One woman’s tireless crusade for better understanding and social justice for adopted people
Adoption activist Jean Paton (1908–2002) fought tirelessly to reform American adoption, dedicating her life to overcoming American society’s prejudices against adult adoptees and women who give birth out of wedlock. From the 1950s until the time of her death, Paton wrote widely and passionately about the adoption experience, corresponded with policymakers as well as individual adoptees, promoted the psychological well-being of adoptees, and facilitated reunions between adoptees and their birth parents.
She also led the struggle to re-open adoption records, creating a national movement that continues to this day. While “open adoption” is often now the rule for adoptions within the United States, for those in earlier eras, adopted in secrecy, the records remain sealed; many adoptees live (and die) without vital information that should be a birthright, and birth parents suffer a similar deprivation. At this writing, only seven of fifty states have open records. (Kansas and Alaska have never closed theirs.)
E. Wayne Carp’s masterful biography of Jean Paton brings this neglected civil-rights pioneer and her accomplishments into the light. Paton’s ceaseless activity created the preconditions for the explosive emergence of the adoption reform movement in the 1970s. She founded the Life History Study Center and Orphan Voyage and was also instrumental in forming two of the movement’s most vital organizations, Concerned United Birthparents and the American Adoption Congress. Her unflagging efforts over five decades helped reverse social workers’ harmful policy and practice concerning adoption and sealed adoption records and change lawmakers’ enactment of laws prejudicial to adult adoptees and birth mothers, struggles that continue to this day.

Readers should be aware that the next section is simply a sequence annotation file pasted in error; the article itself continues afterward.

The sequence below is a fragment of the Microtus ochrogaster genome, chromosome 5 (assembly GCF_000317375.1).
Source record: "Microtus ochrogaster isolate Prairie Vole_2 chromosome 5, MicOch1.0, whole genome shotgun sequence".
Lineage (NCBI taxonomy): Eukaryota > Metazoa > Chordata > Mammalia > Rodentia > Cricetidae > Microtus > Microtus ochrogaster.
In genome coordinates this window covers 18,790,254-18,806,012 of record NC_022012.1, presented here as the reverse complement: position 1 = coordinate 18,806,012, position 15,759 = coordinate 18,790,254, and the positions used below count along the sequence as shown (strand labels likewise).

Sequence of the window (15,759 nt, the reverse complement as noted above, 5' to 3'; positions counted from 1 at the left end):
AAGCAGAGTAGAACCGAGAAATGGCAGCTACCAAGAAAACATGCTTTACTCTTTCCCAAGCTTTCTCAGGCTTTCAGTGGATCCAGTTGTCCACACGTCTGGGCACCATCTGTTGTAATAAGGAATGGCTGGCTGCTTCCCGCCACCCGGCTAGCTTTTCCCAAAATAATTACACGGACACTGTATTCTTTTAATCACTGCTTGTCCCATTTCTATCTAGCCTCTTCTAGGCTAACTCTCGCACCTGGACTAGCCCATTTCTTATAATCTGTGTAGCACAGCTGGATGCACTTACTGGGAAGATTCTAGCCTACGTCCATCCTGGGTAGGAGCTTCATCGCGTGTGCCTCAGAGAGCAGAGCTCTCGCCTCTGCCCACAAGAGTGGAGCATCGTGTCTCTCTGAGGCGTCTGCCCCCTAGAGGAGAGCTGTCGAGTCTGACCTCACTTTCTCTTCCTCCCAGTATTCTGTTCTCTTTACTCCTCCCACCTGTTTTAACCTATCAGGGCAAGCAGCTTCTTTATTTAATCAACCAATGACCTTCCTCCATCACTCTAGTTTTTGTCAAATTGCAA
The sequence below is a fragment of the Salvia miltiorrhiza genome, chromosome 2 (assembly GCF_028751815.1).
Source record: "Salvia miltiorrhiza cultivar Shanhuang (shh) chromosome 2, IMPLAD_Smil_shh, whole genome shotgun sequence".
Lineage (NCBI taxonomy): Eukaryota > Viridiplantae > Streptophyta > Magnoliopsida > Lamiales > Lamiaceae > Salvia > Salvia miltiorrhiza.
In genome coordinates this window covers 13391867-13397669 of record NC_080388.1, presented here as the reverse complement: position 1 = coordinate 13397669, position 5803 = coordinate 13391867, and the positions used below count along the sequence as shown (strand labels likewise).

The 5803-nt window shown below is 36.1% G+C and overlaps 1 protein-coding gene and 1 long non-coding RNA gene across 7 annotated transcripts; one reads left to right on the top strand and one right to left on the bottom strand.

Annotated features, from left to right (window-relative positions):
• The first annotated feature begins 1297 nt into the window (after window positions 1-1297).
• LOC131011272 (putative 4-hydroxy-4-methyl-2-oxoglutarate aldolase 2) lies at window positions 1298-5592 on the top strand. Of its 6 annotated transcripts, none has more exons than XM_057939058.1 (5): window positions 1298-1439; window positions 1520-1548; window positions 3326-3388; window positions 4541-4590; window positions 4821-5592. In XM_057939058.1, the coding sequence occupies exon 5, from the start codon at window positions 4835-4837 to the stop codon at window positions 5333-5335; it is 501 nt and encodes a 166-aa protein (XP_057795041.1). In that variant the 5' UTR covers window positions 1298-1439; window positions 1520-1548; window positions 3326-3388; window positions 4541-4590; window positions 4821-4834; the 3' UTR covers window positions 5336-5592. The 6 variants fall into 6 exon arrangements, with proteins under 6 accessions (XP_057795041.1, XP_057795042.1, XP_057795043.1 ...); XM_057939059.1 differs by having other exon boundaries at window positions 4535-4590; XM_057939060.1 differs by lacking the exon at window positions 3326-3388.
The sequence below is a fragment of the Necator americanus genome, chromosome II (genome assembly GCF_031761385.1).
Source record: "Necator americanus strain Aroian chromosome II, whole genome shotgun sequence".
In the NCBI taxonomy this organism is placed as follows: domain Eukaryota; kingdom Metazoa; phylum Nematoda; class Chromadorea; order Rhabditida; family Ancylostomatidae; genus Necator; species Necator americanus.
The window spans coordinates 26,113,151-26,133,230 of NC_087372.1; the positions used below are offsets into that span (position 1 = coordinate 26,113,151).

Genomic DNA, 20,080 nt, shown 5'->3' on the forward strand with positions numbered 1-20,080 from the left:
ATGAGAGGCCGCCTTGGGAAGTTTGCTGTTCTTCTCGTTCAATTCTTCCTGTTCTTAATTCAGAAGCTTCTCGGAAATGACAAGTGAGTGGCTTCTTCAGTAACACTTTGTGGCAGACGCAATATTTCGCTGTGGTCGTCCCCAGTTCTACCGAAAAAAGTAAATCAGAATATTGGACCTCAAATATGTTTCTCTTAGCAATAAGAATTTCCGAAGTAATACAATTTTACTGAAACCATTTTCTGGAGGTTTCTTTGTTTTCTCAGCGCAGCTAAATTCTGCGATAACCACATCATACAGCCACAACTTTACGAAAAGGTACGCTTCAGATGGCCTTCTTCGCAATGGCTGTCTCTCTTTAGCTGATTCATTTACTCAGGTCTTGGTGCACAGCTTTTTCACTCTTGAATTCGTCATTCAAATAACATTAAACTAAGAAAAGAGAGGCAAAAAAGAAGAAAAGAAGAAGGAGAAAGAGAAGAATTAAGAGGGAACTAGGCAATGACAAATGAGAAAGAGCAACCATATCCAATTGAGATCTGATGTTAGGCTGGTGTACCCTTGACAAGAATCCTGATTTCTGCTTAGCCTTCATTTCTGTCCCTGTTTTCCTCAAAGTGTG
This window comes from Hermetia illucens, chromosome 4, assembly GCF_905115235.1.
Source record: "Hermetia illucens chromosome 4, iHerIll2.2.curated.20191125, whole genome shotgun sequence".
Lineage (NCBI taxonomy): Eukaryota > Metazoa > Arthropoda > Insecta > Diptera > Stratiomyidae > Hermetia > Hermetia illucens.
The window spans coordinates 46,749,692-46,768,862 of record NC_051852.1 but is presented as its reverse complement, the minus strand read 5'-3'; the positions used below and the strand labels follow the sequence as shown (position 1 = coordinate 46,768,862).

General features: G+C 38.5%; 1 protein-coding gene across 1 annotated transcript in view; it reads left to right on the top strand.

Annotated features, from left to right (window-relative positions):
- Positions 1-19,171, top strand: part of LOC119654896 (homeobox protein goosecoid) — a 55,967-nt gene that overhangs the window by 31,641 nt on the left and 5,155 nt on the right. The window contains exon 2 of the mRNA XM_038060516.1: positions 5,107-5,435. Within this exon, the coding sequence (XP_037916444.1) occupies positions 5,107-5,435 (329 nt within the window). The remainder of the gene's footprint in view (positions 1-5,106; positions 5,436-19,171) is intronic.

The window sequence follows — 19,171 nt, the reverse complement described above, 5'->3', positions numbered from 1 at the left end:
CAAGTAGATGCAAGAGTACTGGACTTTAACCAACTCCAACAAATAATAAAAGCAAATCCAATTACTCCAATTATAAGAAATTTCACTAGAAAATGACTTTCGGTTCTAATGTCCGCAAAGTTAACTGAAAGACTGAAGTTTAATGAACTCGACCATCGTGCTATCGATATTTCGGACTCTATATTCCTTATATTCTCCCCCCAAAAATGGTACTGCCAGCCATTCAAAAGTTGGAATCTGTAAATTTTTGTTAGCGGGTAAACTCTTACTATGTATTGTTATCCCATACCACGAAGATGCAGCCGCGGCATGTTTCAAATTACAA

Read more about Jean Paton at http://jeanpaton.com/
“Who was Jean Paton? Although her name is barely known, it should be as familiar as the most famous of America's civil rights visionaries. Paton was an adoptee who located her birth mother in the 1950s and pioneered many of today's adoption reforms more than a half-century ago. Her commitment to the equality of all citizens and belief that adoptees were not permanent children in need of protection but mature adults entitled to self-determination laid the foundations for the search and reunion movement. In Paton's life, we can see how adoption and family life fit into the rights revolution that swept American society after World War II. Bravo to Wayne Carp for bringing her story to light at last.”
—Ellen Herman, University of Oregon, author of Kinship by Design: A History of Adoption in the Modern United States
“A re-writing of the history of adoption in the twentieth century [and the] enormously poignant, moving story of a difficult human being who, like an earthquake, succeeded in shifting the cultural landscape. And more than that, it’s an inside account of a social movement, complete with all the infighting, backbiting, and profiteering that such movements contain. One of the best books ever written on a reform movement.”
—Steven Mintz, University of Texas
Photo: Jean Paton at the 1989 American Adoption Congress conference in New York City